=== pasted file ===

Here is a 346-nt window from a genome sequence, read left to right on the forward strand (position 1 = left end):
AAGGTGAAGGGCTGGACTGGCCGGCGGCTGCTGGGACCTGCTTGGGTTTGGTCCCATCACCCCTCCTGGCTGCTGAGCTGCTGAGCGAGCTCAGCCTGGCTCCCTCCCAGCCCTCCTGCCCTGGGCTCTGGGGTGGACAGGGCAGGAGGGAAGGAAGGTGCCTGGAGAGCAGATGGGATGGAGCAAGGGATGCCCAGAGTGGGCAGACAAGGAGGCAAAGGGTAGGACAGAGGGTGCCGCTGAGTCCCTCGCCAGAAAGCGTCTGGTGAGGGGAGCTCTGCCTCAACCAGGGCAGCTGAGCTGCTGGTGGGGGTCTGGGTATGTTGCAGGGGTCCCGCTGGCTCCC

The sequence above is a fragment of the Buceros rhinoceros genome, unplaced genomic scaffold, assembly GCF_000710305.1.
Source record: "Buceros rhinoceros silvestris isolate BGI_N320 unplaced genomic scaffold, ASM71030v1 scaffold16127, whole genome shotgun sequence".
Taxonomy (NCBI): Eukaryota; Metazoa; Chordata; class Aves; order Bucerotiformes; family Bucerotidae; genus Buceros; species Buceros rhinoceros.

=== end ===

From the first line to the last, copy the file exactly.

Here is a 346-nt window from a genome sequence, read left to right on the forward strand (position 1 = left end):
AAGGTGAAGGGCTGGACTGGCCGGCGGCTGCTGGGACCTGCTTGGGTTTGGTCCCATCACCCCTCCTGGCTGCTGAGCTGCTGAGCGAGCTCAGCCTGGCTCCCTCCCAGCCCTCCTGCCCTGGGCTCTGGGGTGGACAGGGCAGGAGGGAAGGAAGGTGCCTGGAGAGCAGATGGGATGGAGCAAGGGATGCCCAGAGTGGGCAGACAAGGAGGCAAAGGGTAGGACAGAGGGTGCCGCTGAGTCCCTCGCCAGAAAGCGTCTGGTGAGGGGAGCTCTGCCTCAACCAGGGCAGCTGAGCTGCTGGTGGGGGTCTGGGTATGTTGCAGGGGTCCCGCTGGCTCCC

The sequence above is a fragment of the Buceros rhinoceros genome, unplaced genomic scaffold, assembly GCF_000710305.1.
Source record: "Buceros rhinoceros silvestris isolate BGI_N320 unplaced genomic scaffold, ASM71030v1 scaffold16127, whole genome shotgun sequence".
Taxonomy (NCBI): Eukaryota; Metazoa; Chordata; class Aves; order Bucerotiformes; family Bucerotidae; genus Buceros; species Buceros rhinoceros.